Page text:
You may then use the cheque repas just like cash to buy groceries or restaurant meals at virtually every establishment in the country. After 8 months living here, I still hold them out sheepishly to the cashier, fully expecting to be laughed at and denied. But to my continued astonishment, the things work! Buy 4€ of food with a LunchPass, and get 4.40€ back in regular ol' change!  Or pay for your whole grocery bill in cheque repas while simultaneously perfecting the art of mentally adding multiples of 8.40!

As I mentioned, the program is subsidized by the Luxembourg government--that's the food stamps part--except it doesn't matter how much money you make. Everyone's entitled to the same amount.
Luxembourg food stamps for all!
We were skeptical at first; coupons and Groupons and prepaid stuff are generally not our thing, plus we figured there must be a catch. But once we realized you really could use cheque repas like cash to buy any food anywhere, we decided to sign up. We then decided to treat our contribution functionally like a tax on our paycheck, so it doesn't factor into our monthly budget for food. It's now our extra food-fun money, and we almost always use them to eat out rather than buy groceries. We also like to stockpile them for when people come to visit so we can treat them to food during their stay. (So? When are you coming?!  We will wine and dine you in style!  We have food stamps, people!)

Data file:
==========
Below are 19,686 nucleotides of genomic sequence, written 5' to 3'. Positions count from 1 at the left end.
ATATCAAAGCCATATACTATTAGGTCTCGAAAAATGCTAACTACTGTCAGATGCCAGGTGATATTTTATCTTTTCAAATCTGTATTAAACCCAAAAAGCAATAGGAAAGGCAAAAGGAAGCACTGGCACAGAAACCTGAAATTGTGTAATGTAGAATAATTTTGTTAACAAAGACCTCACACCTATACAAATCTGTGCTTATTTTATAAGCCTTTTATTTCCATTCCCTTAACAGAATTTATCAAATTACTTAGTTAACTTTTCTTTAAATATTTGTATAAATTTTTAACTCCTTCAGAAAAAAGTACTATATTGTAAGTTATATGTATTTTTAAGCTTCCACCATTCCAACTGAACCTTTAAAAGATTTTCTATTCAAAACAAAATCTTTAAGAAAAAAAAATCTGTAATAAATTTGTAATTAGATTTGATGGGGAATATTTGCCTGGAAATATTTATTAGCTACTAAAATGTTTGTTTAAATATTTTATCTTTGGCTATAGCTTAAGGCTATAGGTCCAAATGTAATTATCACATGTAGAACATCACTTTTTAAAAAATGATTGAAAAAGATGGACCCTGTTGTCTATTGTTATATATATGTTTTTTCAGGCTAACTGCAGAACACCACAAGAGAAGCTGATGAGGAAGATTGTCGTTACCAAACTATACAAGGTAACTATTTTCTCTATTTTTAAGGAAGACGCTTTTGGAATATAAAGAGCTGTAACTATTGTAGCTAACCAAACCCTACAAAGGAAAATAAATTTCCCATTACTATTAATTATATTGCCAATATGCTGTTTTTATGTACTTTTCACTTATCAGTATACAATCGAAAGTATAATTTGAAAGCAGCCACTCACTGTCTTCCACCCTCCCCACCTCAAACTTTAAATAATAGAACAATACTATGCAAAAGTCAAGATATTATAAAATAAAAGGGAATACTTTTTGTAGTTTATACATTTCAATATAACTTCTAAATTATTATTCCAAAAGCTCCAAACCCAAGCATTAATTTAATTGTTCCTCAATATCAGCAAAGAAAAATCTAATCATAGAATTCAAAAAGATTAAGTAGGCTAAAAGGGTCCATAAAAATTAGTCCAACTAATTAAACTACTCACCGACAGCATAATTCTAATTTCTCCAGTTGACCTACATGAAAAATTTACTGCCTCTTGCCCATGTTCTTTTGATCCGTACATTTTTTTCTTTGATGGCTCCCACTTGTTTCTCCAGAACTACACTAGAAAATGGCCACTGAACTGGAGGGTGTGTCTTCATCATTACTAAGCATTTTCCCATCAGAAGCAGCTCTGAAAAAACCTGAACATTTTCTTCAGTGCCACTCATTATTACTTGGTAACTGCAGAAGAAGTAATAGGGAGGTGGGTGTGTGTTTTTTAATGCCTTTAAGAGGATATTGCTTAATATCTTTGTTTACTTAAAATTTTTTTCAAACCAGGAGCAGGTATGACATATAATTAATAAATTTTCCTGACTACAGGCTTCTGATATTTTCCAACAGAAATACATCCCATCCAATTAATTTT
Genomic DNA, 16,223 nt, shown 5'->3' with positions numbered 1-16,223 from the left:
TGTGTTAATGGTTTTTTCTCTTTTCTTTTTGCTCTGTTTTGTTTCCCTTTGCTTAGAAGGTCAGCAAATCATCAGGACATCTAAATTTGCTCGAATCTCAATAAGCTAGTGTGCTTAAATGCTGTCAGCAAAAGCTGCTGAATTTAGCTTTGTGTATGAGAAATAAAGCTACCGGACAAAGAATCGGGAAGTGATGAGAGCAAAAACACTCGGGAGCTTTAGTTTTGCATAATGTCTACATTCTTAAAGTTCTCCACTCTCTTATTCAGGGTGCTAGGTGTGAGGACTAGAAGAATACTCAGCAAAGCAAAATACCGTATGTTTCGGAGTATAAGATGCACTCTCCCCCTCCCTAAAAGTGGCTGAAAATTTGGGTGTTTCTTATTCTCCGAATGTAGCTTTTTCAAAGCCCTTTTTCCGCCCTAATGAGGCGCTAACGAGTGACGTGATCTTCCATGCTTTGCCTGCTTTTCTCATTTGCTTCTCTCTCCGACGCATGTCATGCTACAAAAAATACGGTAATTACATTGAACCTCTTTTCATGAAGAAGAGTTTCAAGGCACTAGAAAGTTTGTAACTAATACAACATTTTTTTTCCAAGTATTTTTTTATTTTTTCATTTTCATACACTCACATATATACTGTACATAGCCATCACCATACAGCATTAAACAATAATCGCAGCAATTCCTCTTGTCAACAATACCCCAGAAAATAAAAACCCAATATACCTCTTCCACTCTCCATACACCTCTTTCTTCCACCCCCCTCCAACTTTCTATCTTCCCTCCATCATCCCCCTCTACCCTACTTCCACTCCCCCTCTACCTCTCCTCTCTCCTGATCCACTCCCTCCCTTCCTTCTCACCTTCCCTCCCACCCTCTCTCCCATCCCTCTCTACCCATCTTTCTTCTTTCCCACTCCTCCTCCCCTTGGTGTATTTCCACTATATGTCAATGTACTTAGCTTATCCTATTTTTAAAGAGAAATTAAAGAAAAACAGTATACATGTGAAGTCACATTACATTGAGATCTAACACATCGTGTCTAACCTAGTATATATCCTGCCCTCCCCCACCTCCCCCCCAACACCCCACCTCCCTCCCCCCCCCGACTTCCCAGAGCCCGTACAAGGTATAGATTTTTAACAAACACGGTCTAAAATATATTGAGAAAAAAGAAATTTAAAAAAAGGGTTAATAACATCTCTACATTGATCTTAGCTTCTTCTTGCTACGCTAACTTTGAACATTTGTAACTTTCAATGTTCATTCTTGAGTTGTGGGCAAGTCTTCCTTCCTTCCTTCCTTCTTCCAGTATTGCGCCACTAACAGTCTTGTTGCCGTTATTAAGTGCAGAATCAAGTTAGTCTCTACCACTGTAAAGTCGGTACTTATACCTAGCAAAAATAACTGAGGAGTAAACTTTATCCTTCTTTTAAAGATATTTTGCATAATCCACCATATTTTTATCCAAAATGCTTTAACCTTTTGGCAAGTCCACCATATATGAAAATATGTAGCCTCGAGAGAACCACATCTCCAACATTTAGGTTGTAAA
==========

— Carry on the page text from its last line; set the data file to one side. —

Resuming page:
Child Allowance
This is money you receive from the government simply for having children in your household. Again, it's the same for everyone regardless of income.  The amounts are adjusted from time to time, but we currently receive a total of over 400€ every month because we have two kids under 18. They also kick you a couple extra hundred euros at the beginning of Fall to help with purchasing school supplies, clothes, etc.

I've heard that other European countries have a similar system, but that some are being phased out and that Luxembourg's allowance is particularly generous.

Cheque Service
This is the system that subsidizes childcare. With this program, everyone working in Luxembourg is entitled to at minimum 3 free hours of childcare per week. After that, the rate you pay is determined by your salary. We use this system to pay for lunchtime care at school for the kids. You'll see in the table below, for example, that everyone pays a maximum of 4€ per hour per child after the first free 3 hours, up to 24 hours a week.